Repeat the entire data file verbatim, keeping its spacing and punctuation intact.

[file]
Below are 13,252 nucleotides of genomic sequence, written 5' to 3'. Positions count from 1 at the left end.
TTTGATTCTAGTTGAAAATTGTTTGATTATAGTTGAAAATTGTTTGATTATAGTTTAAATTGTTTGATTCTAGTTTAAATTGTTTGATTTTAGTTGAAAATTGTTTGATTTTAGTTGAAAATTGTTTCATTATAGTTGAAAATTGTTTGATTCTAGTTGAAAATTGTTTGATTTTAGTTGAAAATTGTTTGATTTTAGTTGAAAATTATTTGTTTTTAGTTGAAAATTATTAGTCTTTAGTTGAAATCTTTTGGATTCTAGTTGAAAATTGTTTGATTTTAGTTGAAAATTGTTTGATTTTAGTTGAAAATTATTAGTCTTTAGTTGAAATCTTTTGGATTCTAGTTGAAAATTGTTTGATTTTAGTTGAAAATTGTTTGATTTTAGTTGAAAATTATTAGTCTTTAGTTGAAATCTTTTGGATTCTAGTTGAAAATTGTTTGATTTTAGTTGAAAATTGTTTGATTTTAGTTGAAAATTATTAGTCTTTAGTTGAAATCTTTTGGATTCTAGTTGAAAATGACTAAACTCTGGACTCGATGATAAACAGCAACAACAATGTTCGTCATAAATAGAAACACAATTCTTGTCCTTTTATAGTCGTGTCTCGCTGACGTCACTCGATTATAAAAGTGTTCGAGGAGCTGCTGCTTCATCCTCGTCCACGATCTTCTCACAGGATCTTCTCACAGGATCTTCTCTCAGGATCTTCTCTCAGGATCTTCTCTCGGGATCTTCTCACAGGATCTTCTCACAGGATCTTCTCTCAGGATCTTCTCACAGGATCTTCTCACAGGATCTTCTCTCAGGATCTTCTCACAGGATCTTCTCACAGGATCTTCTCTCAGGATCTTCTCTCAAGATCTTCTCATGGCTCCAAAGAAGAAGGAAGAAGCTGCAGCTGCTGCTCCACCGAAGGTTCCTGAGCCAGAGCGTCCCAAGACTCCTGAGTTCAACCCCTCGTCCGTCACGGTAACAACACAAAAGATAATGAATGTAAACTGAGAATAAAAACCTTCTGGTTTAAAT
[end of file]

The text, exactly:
Below are 13,252 nucleotides of genomic sequence, written 5' to 3'. Positions count from 1 at the left end.
TTTGATTCTAGTTGAAAATTGTTTGATTATAGTTGAAAATTGTTTGATTATAGTTTAAATTGTTTGATTCTAGTTTAAATTGTTTGATTTTAGTTGAAAATTGTTTGATTTTAGTTGAAAATTGTTTCATTATAGTTGAAAATTGTTTGATTCTAGTTGAAAATTGTTTGATTTTAGTTGAAAATTGTTTGATTTTAGTTGAAAATTATTTGTTTTTAGTTGAAAATTATTAGTCTTTAGTTGAAATCTTTTGGATTCTAGTTGAAAATTGTTTGATTTTAGTTGAAAATTGTTTGATTTTAGTTGAAAATTATTAGTCTTTAGTTGAAATCTTTTGGATTCTAGTTGAAAATTGTTTGATTTTAGTTGAAAATTGTTTGATTTTAGTTGAAAATTATTAGTCTTTAGTTGAAATCTTTTGGATTCTAGTTGAAAATTGTTTGATTTTAGTTGAAAATTGTTTGATTTTAGTTGAAAATTATTAGTCTTTAGTTGAAATCTTTTGGATTCTAGTTGAAAATGACTAAACTCTGGACTCGATGATAAACAGCAACAACAATGTTCGTCATAAATAGAAACACAATTCTTGTCCTTTTATAGTCGTGTCTCGCTGACGTCACTCGATTATAAAAGTGTTCGAGGAGCTGCTGCTTCATCCTCGTCCACGATCTTCTCACAGGATCTTCTCACAGGATCTTCTCTCAGGATCTTCTCTCAGGATCTTCTCTCGGGATCTTCTCACAGGATCTTCTCACAGGATCTTCTCTCAGGATCTTCTCACAGGATCTTCTCACAGGATCTTCTCTCAGGATCTTCTCACAGGATCTTCTCACAGGATCTTCTCTCAGGATCTTCTCTCAAGATCTTCTCATGGCTCCAAAGAAGAAGGAAGAAGCTGCAGCTGCTGCTCCACCGAAGGTTCCTGAGCCAGAGCGTCCCAAGACTCCTGAGTTCAACCCCTCGTCCGTCACGGTAACAACACAAAAGATAATGAATGTAAACTGAGAATAAAAACCTTCTGGTTTAAAT